Gov’t lacks human, financial capacity to have more ZOSOs, says Chang
THE more than 21 communities identified by the Planning Institute of Jamaica (PIOJ) as vulnerable and volatile communities could meet the criteria for designation as zones of special operations (ZOSO), said Minister of National Security Dr Horace Chang.
However, Dr Chang told the House of Representatives Tuesday that it is not feasible for the Government to declare ZOSOs in all of these communities at this time, given the extensive human, financial, and institutional capacity that is required.
But, even so, he said that the policy and practice of the Government has never been “to neglect its most vulnerable”, he insisted.
Dr Chang was speaking in the House of Representatives which extend the lives of the four ZOSOs for another 60 days, each.
“As I had outlined in my contribution to this year’s sectoral debate, the Government has issued a policy directive to reposition and strengthen social investments, in order to ensure meaningful, long-term impact on the lives of the people of the identified communities,” he stated.
He added that this approach is based on the comprehensive, all-of-government structure for social investment, under Plan Secure Jamaica (PSJ). This is a programme to prioritise three critical areas for the medium term, namely, the expansion, reorganisation and increased capacity of the Jamaica Constabulary Force(JCF); the modernisation of the legislative framework; and redirect and mainstream social intervention.
Dr Chang said that through an institutionalised, evidence-based model of social investment, guided by relevant empirical data, clearly defined and measureable outcomes, and a strong monitoring, evaluation and learning framework, social investment for social transformation was now an all-of-government priority.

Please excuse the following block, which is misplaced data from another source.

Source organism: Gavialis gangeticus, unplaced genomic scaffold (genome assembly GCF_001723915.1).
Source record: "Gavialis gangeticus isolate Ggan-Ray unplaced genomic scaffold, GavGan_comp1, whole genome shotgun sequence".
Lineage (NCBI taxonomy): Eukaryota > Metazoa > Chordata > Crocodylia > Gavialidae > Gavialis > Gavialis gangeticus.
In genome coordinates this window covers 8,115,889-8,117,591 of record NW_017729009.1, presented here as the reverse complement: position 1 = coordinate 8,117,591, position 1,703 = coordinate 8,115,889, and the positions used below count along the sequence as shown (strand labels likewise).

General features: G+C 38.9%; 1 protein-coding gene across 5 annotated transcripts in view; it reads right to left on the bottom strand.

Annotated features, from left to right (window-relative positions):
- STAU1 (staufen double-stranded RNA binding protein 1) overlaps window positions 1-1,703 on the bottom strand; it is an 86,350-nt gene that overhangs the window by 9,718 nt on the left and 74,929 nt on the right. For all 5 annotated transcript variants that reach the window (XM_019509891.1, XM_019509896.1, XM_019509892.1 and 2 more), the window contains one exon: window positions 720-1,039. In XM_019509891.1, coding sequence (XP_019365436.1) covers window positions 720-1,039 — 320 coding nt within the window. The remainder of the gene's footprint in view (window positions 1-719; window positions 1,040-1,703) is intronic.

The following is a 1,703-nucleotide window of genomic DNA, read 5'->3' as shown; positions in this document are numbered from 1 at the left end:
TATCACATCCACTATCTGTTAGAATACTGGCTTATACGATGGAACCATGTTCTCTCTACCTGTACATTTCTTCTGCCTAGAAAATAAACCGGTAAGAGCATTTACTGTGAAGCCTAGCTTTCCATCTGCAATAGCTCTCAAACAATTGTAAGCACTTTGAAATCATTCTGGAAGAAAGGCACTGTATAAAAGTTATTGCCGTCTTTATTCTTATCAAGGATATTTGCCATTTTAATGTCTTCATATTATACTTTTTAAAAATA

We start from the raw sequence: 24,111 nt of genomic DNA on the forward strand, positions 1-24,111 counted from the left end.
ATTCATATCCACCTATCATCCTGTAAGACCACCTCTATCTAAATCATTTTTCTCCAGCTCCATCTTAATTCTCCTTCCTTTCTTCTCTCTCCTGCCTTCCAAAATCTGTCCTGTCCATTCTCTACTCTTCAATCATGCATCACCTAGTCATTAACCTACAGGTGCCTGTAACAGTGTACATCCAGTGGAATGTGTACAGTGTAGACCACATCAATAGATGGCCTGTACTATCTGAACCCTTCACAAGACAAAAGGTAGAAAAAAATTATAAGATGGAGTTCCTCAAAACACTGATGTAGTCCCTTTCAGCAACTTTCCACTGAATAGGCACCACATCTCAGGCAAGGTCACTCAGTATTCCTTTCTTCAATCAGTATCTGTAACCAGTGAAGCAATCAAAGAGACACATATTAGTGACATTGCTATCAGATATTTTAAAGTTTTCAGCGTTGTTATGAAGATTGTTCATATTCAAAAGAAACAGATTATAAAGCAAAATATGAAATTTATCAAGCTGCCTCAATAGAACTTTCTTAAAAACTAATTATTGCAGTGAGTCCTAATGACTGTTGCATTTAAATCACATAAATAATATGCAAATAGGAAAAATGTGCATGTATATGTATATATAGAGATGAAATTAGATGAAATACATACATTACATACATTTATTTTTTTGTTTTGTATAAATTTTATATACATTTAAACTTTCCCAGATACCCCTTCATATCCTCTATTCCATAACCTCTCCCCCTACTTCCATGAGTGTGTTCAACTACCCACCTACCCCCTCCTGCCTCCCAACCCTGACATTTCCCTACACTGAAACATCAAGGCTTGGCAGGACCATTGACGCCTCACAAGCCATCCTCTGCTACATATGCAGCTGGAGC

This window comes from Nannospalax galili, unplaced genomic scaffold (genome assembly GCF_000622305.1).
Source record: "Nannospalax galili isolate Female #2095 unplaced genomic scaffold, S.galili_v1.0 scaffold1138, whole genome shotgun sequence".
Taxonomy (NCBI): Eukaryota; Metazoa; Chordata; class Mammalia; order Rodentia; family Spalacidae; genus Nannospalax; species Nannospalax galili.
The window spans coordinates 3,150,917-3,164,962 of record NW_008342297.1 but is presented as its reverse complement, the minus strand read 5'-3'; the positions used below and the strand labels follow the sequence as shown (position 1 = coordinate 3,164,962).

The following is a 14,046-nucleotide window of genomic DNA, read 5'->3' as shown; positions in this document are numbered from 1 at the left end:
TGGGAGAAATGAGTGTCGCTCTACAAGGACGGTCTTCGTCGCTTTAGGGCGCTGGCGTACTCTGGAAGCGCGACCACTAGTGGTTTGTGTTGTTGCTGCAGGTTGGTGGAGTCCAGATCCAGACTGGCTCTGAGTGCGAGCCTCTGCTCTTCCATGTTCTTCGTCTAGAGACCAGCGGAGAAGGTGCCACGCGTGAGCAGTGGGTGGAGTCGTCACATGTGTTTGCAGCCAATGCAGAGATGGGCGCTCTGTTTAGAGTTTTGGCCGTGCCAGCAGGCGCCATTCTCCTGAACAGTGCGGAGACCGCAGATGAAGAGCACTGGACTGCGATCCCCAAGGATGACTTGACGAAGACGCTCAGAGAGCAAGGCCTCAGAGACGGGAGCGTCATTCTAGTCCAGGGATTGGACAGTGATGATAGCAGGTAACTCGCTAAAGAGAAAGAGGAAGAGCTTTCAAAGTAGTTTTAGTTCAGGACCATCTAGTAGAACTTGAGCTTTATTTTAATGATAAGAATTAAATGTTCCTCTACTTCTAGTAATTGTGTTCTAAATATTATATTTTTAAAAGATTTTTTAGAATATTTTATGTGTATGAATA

However, Leader of the Opposition Mark Golding, and his fellow Opposition MP for St Andrew South Western Angela Brown Burke, while welcoming the benefits from the presence of the ZOSOs, with their “clear, hold and build” policy, felt that more can be done to increase the benefits to their constituencies, which are among the most volatile in the Corporate Area.
Statistics made available by the Jamaica Constabulary Force up to June 12, showed that while murder has only increased by about one per cent since January over the same period in 2020, major increases in murders in the constituencies represented by them are still very significant.
Despite hosting the most recent ZOSO in Greenwich Town, which is in her St Andrew South Western, murders increased in the St Andrew South Police Division from 78 last year to 84, since January. Golding’s St Andrew South, which is in the Kingston Western Division, had an increase from 47 to 52 with an upsurge since April.
However, St James which has consistently had in excess of 100 murders per annum since 2006, leaped close to 60 per cent from 48 to 77 murders since the start of 2021.
Golding noted that six women had been killed in recent turf wars his constituency, including two who were murdered on the same street since last Monday.
But he felt that the area to watch was central Kingston where murders moved from 24 last year to 34 this year, and where the violence has been spilling over into other communities, triggering strong demands, especially from the women, for a ZOSO.
“Something more needs to be done to get these hot spots under control, as quickly as possible, when there are these flare-ups,” he said.
Chang said that his ministry has taken note of the areas they had identified, and that the police high command was looking at some specific actions in a number of areas.
The four ZOSOs are: Denham Town, August Town and Greenwich Town in Kingston and St Andrew; and Mount Salem in St James.
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